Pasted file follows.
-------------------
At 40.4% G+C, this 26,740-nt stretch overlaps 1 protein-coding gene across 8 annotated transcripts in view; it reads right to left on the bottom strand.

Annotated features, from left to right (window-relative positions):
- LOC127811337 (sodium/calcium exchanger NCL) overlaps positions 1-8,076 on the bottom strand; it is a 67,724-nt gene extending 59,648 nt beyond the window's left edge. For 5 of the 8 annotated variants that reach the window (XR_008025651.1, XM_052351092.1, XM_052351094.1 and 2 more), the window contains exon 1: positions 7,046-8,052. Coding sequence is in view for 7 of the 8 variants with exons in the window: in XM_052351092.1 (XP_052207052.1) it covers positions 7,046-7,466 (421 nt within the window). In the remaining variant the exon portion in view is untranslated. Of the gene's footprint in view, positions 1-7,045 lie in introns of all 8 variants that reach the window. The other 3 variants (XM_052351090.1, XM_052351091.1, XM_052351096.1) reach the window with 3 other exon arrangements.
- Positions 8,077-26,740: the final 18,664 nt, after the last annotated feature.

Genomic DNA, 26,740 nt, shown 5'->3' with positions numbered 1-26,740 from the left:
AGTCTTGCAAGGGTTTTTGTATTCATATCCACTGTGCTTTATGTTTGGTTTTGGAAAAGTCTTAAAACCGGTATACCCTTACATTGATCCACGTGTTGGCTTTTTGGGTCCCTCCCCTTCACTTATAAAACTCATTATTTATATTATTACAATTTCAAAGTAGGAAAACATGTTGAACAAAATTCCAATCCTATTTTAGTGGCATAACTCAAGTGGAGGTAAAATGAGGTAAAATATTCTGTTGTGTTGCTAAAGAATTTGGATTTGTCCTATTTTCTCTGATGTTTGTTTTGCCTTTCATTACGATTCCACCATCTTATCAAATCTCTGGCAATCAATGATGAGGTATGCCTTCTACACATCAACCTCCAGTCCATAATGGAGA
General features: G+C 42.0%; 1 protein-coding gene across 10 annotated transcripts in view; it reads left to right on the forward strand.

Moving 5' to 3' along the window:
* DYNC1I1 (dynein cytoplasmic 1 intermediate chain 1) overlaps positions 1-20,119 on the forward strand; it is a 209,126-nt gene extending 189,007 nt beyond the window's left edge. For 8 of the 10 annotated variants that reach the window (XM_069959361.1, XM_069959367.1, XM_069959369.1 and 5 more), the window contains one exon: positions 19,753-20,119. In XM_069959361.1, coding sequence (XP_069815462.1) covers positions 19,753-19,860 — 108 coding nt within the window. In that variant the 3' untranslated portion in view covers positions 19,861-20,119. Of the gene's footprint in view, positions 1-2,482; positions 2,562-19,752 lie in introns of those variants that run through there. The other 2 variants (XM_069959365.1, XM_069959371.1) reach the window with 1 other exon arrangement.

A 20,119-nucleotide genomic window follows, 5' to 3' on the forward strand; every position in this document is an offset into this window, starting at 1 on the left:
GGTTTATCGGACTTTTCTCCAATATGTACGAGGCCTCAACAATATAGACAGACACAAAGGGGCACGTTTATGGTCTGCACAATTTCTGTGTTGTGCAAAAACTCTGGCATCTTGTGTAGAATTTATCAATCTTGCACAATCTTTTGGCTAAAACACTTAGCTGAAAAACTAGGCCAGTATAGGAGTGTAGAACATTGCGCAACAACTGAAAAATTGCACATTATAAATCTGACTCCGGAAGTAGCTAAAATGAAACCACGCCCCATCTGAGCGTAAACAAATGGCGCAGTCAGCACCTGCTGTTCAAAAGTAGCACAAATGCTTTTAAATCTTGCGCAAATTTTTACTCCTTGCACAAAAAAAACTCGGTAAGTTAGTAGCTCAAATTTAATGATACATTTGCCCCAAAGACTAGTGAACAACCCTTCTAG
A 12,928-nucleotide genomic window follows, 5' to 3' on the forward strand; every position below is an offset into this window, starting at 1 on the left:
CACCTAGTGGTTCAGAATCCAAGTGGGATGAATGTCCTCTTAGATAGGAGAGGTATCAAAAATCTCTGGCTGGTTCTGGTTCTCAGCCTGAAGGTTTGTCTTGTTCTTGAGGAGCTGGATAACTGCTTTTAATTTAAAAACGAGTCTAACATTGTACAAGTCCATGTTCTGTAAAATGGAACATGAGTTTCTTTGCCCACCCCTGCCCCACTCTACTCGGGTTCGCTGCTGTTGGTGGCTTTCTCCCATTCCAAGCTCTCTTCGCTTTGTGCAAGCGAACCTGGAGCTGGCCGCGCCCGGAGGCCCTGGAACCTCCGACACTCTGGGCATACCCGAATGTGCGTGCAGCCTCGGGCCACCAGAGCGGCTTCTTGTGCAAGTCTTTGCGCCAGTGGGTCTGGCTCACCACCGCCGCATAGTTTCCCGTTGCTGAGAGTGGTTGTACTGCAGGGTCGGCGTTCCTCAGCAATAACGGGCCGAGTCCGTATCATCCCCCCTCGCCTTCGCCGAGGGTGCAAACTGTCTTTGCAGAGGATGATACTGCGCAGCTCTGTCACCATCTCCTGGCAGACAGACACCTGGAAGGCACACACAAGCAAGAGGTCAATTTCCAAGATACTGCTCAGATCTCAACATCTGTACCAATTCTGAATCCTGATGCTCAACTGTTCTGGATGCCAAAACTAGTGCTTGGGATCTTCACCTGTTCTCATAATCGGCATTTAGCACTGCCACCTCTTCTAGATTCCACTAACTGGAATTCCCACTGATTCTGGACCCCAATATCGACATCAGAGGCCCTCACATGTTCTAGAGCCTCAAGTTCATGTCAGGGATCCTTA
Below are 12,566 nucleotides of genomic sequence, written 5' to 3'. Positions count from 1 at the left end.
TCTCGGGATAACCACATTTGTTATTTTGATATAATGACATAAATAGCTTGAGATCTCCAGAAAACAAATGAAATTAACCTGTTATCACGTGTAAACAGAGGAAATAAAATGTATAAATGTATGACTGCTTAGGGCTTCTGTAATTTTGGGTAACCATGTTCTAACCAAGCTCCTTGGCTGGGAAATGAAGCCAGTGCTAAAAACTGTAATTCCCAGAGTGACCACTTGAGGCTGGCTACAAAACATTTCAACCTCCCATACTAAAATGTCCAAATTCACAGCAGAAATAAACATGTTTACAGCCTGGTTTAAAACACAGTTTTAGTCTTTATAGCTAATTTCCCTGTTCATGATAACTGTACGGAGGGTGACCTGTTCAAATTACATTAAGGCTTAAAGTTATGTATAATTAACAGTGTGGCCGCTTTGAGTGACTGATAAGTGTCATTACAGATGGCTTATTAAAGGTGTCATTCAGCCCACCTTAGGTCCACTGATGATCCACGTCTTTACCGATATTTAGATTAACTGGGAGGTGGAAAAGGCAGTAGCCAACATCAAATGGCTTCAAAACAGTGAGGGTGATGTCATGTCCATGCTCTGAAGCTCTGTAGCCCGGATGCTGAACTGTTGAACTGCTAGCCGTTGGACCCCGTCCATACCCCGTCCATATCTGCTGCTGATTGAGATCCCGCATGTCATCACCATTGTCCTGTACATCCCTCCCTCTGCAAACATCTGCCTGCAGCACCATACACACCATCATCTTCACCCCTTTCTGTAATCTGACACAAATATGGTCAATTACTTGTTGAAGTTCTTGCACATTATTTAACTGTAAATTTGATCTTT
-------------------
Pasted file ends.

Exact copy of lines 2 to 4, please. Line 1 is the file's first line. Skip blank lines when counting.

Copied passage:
Annotated features, from left to right (window-relative positions):
- LOC127811337 (sodium/calcium exchanger NCL) overlaps positions 1-8,076 on the bottom strand; it is a 67,724-nt gene extending 59,648 nt beyond the window's left edge. For 5 of the 8 annotated variants that reach the window (XR_008025651.1, XM_052351092.1, XM_052351094.1 and 2 more), the window contains exon 1: positions 7,046-8,052. Coding sequence is in view for 7 of the 8 variants with exons in the window: in XM_052351092.1 (XP_052207052.1) it covers positions 7,046-7,466 (421 nt within the window). In the remaining variant the exon portion in view is untranslated. Of the gene's footprint in view, positions 1-7,045 lie in introns of all 8 variants that reach the window. The other 3 variants (XM_052351090.1, XM_052351091.1, XM_052351096.1) reach the window with 3 other exon arrangements.
- Positions 8,077-26,740: the final 18,664 nt, after the last annotated feature.